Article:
Pubdate: Wed, 25 Aug 1999
Source: Associated Press
Copyright: 1999 Associated Press
Author: Blake Nicholson


BISMARCK, N.D. - A planned industrial hemp cooperative in North
Dakota is causing a stir among farmers, and government officials
concerned that the co-op is promising something it can't legally deliver.

Dustin Mathern, who formed the Fargo-based HempCo earlier this month
with Janet Miller, another Fargo resident, said details of the co-op
are still being worked out but that they include establishing
processing plants.

Raising hemp, a cousin of marijuana, is illegal. Mathern said he's
working with the Drug Enforcement Administration to find a way to
legally grow the crop. DEA officials did not immediately return calls
seeking comment Tuesday.

"We're just getting the ball rolling," Mathern said, adding that if
HempCo isn't able to process industrial hemp it likely would be an
organization dedicated to promoting legalization of the product.

This week, the state Department of Agriculture has received at least a
dozen calls from hopeful farmers looking for more information on the

John Leppert, noxious weeds specialist with the department, said
HempCo has done nothing wrong.

However, "We're concerned that information may be floating out there
that farmers can rush out to join a co-op and they can raise hemp and
process it," he said.

Hemp, which is used to make clothes, paper, cosmetics and other goods,
does not produce a high, but it is still illegal in the United States
to grow it.

During North Dakota's last legislative session, lawmakers ordered hemp
be removed from a state list of noxious weeds that have to be
eradicated and instituted a system for licensing growers should hemp
production ever become legal.

Nevertheless, Leppert said, "federal law still supersedes state law on
this issue. There's no way (the co-op) is going to be able to do it."

Not only is it illegal to grow hemp in the United States, it also is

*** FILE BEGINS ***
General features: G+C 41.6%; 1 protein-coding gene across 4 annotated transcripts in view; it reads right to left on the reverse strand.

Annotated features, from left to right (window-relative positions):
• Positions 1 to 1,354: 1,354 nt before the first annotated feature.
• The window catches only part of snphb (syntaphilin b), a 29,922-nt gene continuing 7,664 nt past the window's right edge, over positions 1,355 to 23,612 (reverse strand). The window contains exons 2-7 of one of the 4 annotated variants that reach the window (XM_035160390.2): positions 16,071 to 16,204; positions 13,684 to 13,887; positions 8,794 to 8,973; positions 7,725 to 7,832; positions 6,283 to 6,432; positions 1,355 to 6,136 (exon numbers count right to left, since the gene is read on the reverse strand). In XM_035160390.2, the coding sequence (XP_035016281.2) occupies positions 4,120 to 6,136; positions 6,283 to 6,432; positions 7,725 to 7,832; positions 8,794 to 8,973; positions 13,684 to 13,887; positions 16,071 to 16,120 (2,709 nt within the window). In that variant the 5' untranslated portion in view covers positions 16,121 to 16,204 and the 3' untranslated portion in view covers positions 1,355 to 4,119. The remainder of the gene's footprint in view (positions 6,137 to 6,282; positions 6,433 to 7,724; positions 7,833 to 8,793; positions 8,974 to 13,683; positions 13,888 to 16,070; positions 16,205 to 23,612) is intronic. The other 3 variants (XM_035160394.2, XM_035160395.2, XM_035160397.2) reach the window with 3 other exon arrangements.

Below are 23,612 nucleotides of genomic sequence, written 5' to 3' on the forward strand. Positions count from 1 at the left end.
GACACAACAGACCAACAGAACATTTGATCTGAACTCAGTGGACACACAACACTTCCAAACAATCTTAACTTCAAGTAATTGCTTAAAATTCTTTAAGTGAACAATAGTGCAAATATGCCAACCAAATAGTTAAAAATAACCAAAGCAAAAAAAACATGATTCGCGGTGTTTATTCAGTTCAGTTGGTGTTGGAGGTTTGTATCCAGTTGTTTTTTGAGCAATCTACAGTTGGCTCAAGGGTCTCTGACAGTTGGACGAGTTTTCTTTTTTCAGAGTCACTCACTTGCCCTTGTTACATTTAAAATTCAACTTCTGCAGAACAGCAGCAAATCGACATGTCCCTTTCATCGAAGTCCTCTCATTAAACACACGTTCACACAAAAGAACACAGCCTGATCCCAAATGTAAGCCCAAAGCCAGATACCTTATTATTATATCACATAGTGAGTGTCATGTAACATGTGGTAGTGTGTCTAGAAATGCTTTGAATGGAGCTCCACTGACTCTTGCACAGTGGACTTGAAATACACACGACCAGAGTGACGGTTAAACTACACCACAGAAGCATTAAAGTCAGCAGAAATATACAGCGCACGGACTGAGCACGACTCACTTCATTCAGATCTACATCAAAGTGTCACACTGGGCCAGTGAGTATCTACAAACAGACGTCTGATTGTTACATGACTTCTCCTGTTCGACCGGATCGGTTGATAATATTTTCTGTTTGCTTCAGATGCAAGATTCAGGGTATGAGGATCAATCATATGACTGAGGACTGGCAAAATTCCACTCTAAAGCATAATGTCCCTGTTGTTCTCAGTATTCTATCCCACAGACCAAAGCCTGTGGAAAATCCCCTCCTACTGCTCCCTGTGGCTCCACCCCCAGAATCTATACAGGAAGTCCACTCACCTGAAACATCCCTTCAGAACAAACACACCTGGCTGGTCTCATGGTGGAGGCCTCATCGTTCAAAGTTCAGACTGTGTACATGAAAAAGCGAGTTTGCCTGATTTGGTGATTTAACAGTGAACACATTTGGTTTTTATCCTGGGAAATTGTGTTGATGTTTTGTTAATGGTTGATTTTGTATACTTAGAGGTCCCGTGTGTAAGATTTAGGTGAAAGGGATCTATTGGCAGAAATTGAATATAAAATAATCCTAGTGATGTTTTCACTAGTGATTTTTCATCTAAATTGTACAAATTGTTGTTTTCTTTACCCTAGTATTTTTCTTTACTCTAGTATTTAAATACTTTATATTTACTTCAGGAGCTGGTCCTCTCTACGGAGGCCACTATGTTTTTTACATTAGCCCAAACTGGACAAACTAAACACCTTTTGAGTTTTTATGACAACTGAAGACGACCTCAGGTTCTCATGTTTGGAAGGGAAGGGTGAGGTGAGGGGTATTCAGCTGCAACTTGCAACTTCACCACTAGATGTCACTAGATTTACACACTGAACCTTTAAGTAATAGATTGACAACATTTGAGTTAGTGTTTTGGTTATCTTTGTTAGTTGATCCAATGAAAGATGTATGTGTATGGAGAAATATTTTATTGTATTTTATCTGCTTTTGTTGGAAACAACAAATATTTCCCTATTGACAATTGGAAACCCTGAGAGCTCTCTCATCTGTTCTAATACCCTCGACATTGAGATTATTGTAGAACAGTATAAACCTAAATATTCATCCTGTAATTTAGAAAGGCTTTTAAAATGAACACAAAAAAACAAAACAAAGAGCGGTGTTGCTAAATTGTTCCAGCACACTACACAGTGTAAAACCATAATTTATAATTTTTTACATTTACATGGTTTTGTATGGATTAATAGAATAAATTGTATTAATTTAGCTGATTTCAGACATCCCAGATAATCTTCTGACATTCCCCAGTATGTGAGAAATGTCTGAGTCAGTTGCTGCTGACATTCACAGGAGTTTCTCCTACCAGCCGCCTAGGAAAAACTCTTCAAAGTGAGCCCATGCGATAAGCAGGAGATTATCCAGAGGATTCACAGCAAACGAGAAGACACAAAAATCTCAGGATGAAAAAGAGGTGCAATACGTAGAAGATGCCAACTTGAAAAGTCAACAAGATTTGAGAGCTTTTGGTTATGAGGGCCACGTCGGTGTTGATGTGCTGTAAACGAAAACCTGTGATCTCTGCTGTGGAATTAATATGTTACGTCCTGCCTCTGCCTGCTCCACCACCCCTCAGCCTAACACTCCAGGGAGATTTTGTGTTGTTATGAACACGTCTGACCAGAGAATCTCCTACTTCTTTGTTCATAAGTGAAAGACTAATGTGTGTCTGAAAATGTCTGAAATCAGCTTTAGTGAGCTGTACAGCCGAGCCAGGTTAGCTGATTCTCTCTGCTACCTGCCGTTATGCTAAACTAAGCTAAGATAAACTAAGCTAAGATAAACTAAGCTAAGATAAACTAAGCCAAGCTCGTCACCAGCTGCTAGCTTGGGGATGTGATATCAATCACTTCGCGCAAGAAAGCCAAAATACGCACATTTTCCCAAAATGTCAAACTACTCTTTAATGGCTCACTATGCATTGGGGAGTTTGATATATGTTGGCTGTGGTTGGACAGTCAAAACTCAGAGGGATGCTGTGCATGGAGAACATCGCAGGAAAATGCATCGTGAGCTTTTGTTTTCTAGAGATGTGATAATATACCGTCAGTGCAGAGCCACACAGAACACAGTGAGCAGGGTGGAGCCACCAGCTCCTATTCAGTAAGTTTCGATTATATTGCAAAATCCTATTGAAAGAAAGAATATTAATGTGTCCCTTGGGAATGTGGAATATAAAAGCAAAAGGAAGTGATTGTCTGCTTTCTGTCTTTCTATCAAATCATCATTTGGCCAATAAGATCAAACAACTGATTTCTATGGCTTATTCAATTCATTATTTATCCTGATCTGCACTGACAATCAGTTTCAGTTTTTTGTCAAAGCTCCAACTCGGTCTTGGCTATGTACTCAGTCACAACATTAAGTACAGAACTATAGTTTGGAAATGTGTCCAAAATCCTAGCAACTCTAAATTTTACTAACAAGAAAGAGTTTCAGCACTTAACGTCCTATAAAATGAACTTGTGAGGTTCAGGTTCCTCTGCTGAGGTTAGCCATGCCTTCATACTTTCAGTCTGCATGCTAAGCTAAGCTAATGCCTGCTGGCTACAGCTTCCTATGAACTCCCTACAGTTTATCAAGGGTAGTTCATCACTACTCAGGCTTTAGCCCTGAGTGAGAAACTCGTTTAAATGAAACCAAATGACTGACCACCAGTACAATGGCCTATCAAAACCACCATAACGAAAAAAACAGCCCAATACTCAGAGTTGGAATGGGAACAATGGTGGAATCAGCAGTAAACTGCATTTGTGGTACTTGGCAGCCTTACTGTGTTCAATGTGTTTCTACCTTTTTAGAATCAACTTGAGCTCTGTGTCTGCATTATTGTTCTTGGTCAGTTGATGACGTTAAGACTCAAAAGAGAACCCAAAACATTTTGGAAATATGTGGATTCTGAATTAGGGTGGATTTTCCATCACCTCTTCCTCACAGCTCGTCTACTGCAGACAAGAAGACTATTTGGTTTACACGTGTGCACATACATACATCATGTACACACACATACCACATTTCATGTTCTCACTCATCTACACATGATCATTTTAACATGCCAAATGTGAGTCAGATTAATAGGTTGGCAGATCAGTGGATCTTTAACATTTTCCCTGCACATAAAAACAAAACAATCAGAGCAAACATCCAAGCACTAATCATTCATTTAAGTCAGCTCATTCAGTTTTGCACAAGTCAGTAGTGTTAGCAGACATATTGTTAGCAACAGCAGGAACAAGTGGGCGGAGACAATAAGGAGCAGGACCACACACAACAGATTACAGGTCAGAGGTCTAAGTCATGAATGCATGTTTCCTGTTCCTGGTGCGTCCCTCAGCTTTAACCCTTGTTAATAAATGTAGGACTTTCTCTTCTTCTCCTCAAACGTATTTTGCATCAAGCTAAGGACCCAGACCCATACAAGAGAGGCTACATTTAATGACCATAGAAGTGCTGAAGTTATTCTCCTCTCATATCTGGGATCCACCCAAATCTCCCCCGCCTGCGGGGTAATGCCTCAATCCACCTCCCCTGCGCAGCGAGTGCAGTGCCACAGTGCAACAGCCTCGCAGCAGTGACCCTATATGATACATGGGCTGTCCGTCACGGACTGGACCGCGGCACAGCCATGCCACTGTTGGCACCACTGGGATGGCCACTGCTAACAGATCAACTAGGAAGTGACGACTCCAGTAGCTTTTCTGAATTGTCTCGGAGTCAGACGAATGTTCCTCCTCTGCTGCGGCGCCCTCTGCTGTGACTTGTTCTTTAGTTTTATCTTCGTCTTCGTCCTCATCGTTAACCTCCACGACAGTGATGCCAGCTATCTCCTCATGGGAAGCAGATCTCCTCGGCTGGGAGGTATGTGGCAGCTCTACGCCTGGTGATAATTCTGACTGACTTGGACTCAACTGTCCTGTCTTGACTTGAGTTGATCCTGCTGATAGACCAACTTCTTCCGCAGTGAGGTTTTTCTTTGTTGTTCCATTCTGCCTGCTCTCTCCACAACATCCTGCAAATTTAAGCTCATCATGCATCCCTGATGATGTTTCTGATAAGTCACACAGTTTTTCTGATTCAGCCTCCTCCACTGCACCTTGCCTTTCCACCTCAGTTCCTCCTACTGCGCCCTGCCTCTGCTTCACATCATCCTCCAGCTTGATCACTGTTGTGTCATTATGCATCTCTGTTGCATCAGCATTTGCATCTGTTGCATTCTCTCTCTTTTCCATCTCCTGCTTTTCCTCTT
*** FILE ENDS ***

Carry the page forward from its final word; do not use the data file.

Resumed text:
against the law to import raw hemp into the country, he said.

The agriculture department on Monday informed HempCo of

"I certainly hope the DEA will modify its position, and allow our
producers the opportunity to grow hemp to compete in the world
marketplace with this versatile and increasingly valuable commodity,"
state Agriculture Commissioner Roger Johnson said. "But for right now
it's simply against the law."

The co-op has sparked interest in the farming community, which has
been plagued in recent years by poor prices for most crops.

Tim Brinkman, who grows small grains near Bismarck, said that even
though he knows growing hemp is illegal, he still plans to contact
HempCo to get more information on efforts to legalize hemp production.

"Admittedly it's an uphill battle all the way," he said. "But
somebody's got to fight the fight."

Two other Janet Millers who live in Fargo but aren't the Miller
associated with the co-op project say they've received wrong-number
calls from numerous farmers looking for information. Both said they're
not upset about the calls.

"It's fine -- we like farmers," said Raymond Miller, the husband of
one of the Janets.
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